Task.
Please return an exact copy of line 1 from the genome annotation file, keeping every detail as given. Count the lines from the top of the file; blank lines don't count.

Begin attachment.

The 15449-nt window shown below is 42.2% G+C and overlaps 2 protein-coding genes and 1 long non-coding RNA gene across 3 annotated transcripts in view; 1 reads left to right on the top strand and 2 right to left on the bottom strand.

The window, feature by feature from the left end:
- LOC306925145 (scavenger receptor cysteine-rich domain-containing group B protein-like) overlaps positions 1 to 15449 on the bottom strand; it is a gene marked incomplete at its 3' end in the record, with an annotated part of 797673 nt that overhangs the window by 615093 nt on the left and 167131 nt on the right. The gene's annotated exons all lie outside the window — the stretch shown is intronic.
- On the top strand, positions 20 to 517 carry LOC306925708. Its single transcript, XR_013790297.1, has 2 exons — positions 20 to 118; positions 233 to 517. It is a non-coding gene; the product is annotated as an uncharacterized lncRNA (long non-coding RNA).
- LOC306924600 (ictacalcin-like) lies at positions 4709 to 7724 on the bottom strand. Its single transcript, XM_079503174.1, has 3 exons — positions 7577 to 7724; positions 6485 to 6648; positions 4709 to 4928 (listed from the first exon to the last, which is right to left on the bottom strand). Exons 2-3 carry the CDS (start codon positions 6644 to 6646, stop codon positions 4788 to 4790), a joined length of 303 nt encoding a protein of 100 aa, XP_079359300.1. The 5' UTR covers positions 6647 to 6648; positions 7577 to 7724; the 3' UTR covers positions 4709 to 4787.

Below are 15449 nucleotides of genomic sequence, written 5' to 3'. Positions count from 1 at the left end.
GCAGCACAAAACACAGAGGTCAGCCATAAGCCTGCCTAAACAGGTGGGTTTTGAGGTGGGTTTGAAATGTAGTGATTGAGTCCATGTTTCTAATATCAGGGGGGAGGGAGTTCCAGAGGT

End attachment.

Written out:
The 15449-nt window shown below is 42.2% G+C and overlaps 2 protein-coding genes and 1 long non-coding RNA gene across 3 annotated transcripts in view; 1 reads left to right on the top strand and 2 right to left on the bottom strand.